A group of young people receiving support from West Mercia charity YSS (Your Support Service) have been busy this summer learning how to care for horses and ponies, as part of ‘Divert’, a YSS service that provides one to one support to 13 to 16 year olds who are involved, or at risk of becoming involved in, the criminal justice system.


Divert is a diversionary service aimed at young people who are displaying anti-social behaviour, have started to disengage with education and training and have little or no focus. The young people who choose to join Divert often have a myriad of different issues, and many can feel that what is on offer in the community is not for ‘people like them’. YSS changes that perception by introducing them to a wide variety of activities, including sports clubs, employment training programmes, educational courses and community activities like art or music groups.

Over the six week summer holidays YSS keyworkers organised activities for service users, giving them the opportunity to meet new people, learn new skills and increase self-confidence, including horse experiences every Wednesday morning.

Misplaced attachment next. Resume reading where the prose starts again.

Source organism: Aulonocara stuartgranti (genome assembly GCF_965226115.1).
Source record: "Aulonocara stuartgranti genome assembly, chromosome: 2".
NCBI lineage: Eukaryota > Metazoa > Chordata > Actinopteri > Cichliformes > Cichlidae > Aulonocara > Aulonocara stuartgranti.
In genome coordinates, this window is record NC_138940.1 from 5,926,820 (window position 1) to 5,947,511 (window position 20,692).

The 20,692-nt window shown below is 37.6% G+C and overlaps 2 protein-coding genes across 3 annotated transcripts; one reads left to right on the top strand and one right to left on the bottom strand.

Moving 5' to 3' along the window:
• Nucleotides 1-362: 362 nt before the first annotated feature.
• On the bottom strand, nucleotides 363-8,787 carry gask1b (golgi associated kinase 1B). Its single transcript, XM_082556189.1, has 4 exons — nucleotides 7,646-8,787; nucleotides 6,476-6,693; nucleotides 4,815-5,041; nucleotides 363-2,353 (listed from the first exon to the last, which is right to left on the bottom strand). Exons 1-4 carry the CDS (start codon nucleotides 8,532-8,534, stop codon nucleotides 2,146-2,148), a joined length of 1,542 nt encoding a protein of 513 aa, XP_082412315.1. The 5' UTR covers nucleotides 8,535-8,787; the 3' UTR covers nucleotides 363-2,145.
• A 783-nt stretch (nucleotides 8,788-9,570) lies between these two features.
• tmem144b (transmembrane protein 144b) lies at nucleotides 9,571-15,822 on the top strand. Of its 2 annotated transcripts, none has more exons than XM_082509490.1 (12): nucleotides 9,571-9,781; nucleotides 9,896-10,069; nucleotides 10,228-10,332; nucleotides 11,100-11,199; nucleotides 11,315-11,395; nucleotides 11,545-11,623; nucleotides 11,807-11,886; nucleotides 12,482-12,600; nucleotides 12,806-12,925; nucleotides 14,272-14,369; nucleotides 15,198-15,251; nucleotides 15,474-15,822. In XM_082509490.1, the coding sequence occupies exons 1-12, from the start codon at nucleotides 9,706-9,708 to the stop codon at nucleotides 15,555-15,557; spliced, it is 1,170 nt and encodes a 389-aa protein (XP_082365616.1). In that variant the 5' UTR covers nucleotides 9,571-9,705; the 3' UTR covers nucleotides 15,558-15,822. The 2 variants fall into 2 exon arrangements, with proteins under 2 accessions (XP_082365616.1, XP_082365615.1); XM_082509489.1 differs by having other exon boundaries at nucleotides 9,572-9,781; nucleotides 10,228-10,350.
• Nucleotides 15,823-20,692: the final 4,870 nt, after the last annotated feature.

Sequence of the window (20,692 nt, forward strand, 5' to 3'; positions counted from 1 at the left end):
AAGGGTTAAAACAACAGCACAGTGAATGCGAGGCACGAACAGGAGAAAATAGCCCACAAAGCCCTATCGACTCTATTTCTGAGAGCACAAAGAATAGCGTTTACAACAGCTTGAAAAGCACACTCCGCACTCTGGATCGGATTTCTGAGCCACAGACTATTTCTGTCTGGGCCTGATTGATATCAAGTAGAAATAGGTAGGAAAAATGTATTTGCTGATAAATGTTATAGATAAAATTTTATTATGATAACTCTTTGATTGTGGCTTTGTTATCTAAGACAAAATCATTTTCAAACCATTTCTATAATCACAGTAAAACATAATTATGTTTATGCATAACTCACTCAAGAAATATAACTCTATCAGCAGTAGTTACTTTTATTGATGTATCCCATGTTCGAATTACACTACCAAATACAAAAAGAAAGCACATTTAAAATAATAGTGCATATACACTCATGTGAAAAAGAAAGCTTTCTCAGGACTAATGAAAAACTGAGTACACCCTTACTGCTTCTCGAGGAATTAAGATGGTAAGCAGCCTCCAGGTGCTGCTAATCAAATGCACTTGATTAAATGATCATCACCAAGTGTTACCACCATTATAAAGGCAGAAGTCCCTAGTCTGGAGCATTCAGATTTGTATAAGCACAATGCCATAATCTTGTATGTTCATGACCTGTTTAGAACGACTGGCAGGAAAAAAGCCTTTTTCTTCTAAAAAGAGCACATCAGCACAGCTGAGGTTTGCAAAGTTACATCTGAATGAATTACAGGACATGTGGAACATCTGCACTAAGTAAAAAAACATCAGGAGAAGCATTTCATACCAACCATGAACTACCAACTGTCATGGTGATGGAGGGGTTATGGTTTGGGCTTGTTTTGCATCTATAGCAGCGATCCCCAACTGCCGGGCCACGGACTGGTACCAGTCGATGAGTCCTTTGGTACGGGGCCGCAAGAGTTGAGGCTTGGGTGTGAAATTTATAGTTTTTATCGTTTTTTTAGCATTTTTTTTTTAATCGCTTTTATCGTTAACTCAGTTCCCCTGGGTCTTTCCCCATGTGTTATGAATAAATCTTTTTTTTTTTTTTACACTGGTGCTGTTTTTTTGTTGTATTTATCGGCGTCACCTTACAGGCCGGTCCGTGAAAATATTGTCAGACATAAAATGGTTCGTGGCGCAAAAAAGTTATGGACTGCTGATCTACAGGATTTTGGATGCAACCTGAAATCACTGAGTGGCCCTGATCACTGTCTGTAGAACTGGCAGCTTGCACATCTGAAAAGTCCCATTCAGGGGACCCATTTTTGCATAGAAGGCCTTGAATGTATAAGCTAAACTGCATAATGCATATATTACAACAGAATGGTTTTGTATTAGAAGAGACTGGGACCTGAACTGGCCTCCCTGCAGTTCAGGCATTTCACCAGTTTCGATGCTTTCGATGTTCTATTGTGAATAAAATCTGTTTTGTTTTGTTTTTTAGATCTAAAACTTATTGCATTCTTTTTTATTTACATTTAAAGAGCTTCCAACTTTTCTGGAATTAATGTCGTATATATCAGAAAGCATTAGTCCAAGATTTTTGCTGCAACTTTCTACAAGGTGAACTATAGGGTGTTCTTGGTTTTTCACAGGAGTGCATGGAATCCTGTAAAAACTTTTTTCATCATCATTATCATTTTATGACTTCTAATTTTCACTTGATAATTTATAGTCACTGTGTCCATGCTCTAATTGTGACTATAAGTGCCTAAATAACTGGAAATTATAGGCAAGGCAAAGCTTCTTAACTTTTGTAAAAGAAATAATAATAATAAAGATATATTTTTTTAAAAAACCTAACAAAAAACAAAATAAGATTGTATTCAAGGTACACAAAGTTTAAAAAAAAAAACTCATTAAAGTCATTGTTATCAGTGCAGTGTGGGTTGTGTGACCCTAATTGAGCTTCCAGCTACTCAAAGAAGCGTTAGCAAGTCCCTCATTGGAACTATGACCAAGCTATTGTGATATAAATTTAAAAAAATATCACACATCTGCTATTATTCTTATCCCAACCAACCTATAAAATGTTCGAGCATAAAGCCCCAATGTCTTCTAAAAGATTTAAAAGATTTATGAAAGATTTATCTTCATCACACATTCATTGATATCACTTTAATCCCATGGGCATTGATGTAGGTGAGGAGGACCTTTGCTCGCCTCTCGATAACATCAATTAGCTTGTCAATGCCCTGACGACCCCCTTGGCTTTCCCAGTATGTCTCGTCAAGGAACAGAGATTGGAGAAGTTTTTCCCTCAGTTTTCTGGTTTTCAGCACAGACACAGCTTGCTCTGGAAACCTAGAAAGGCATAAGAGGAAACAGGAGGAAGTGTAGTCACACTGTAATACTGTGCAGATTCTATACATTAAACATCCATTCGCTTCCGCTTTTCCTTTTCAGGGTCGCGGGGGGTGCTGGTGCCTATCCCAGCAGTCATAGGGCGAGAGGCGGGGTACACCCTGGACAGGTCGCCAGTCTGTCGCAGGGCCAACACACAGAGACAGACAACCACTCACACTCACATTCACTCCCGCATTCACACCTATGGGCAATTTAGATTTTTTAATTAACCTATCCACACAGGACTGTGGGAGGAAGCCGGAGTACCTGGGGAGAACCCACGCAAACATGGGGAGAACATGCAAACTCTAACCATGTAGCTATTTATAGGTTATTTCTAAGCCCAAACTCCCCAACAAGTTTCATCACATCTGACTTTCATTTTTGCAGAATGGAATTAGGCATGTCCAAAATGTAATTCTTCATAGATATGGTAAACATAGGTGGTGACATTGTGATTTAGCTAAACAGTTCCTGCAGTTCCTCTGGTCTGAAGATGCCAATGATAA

The sessions, organised in association with Perry Riding for the Disabled in Yeaton, Shrewsbury, have given Divert service users the opportunity to learn about every aspect of caring for horses and ponies. Activities included ‘poo picking’, measuring food, grooming and washing tails, cleaning hooves, training ponies by getting them used to being around people, as well as riding on both live and mechanical horses.

Pictured above is Tom, a young person referred to Divert, taking part in a vaulting lesson. Vaulting, like gymnastics on horseback, uses a pad on the horses back in place of saddle, and is done at the walk and trot. Chris Cosgrove, YSS keyworker who has been supporting Tom, said: “Tom had never even sat on a horse until these sessions began three weeks ago! It has been fantastic to witness these young people grow in confidence and self-belief, overcome their fears and do things that they believed were not for ‘people like them’. To see the smiles on their faces as they share time with the horses is amazing and has hopefully given them something that they will remember for a long time to come.”

Jane Barker, owner of the riding centre, said: “We were really pleased to be able to work with YSS and support service users referred to Divert. RDA are keen to work with any young people who are socially isolated or need support to prevent them becoming marginalised by disadvantage.”

The ‘horse experience’ mornings will continue until 29 August - the end of the summer holidays - and form part of a programme of activities, including fishing, golf, archery, climbing and laser maze, which have been attended and enjoyed by young people throughout the summer.

To find out more about Divert please click here.